Waiting for a Better Tomorrow

Stretching out my fingers, I imagined them as wings. The joints and ligaments tightened and then loosened as I reset my hands back into the rest position—palms arched, fingers draping down over an invisible ball, like a pianist preparing to play. If I let them, my fingers would fly me to the ends of the world and beyond. Through them I could escape.

A thick cloud blocked the sun and with the lessening of the light, the moment passed. My fingers retreated into loosely held fists, fleshy mirrors of futility.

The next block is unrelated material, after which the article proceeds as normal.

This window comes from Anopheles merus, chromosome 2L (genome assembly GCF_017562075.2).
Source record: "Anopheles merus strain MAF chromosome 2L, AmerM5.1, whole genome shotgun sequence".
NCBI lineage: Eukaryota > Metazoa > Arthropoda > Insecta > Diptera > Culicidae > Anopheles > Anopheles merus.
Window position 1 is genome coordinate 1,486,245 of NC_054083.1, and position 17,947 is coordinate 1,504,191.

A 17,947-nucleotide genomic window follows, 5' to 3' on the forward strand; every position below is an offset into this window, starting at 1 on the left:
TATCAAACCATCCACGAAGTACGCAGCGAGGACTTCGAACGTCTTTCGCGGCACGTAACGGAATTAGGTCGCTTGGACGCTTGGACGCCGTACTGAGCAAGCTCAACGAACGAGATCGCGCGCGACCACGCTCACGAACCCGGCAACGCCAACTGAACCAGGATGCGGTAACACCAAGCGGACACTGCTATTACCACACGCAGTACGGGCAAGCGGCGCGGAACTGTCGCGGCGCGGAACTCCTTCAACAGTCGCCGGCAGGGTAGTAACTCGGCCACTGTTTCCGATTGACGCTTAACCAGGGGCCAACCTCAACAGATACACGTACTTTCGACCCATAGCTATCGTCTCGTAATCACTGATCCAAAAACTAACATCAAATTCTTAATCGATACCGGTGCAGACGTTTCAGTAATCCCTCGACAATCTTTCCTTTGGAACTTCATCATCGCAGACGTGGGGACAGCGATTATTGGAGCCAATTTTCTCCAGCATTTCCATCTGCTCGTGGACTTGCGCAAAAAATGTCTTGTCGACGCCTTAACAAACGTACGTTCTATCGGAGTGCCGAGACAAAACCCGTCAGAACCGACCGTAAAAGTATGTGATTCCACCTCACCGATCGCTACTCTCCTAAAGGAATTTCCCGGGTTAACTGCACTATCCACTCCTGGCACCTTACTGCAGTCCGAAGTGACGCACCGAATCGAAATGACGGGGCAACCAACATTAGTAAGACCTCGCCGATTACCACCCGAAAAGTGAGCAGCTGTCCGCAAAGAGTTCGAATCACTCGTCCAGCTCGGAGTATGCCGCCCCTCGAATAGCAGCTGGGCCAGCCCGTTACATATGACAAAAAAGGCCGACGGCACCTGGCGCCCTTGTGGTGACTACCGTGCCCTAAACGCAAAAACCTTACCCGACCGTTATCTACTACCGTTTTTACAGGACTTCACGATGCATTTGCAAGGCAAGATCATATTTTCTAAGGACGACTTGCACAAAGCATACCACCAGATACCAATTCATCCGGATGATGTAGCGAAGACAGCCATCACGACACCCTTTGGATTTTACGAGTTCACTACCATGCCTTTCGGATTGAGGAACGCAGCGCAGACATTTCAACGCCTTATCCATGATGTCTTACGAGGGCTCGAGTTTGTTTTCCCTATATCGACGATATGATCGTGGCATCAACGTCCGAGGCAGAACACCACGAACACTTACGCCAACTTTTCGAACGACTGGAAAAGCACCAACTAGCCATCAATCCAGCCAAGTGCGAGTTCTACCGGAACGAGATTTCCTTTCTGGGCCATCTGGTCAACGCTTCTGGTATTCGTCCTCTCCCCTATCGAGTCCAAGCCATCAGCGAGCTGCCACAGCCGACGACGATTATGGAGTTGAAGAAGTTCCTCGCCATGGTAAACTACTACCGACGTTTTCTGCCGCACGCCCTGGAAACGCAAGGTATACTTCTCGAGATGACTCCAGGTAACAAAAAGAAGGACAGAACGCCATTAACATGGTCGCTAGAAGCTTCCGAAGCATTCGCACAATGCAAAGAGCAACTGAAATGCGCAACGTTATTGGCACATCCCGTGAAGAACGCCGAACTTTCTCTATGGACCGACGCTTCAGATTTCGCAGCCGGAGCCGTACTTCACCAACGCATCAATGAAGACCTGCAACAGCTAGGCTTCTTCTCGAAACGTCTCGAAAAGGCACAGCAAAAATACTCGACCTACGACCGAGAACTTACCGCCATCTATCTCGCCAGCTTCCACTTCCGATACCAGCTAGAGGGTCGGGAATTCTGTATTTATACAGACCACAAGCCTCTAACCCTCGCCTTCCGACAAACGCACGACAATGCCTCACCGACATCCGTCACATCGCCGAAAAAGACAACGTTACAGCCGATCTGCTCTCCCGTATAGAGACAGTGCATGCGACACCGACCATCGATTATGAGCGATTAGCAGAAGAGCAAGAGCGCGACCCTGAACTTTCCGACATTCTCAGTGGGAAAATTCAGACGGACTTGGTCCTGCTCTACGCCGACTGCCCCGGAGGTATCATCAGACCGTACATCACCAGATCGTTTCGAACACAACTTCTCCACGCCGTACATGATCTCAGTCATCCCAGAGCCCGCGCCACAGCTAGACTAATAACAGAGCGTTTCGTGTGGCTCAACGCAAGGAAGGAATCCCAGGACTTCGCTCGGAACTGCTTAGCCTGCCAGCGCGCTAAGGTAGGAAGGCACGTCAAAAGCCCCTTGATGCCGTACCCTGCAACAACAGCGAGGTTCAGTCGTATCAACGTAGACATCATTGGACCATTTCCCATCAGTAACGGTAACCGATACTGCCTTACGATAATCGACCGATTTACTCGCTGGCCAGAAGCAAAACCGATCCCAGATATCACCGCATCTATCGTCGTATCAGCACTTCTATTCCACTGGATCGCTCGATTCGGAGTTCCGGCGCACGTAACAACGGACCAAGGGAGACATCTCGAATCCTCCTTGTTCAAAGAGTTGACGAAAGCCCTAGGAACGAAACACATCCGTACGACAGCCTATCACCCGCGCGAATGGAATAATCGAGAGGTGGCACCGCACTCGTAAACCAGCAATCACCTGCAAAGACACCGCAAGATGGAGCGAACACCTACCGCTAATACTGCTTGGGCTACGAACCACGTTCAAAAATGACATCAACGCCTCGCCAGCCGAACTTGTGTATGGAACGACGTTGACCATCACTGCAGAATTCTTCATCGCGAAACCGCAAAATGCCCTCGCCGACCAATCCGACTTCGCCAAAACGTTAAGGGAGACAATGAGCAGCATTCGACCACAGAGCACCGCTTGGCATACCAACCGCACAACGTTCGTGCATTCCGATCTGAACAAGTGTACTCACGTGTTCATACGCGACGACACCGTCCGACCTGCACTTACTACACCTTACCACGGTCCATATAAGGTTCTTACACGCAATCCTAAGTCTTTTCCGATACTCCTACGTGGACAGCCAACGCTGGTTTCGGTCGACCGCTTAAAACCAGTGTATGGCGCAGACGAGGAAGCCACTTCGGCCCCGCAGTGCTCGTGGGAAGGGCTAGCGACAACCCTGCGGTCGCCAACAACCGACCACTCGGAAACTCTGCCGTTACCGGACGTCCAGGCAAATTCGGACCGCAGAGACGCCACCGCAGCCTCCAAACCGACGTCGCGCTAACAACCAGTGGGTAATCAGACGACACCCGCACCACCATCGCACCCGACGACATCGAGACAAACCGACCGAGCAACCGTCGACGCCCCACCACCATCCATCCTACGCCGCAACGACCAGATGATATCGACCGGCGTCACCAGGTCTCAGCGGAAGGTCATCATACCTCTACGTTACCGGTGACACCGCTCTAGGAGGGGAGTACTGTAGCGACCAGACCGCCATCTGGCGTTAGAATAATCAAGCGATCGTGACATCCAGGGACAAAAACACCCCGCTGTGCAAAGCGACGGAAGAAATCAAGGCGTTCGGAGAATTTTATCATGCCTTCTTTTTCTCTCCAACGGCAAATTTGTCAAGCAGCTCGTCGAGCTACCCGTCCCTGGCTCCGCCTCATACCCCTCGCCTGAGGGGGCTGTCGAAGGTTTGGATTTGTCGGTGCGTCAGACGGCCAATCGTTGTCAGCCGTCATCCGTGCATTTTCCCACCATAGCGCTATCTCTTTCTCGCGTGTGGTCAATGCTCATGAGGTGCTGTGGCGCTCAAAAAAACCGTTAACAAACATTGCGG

“No,” I croaked. “Not today. Maybe tomorrow.”

I knew time was ticking forward. I could feel its great weight, the sand from my life’s hourglass accumulating in invisible mounds upon my shoulders. Soon I would stoop, hunched over, my youth having retreated into the past.

None of that mattered. I was stuck, mired in the now, unable to visualize anything other than failure. I had to accumulate rejections, from them I would create my armor but I wasn’t ever ready.

Maybe tomorrow. Tomorrow would be better.

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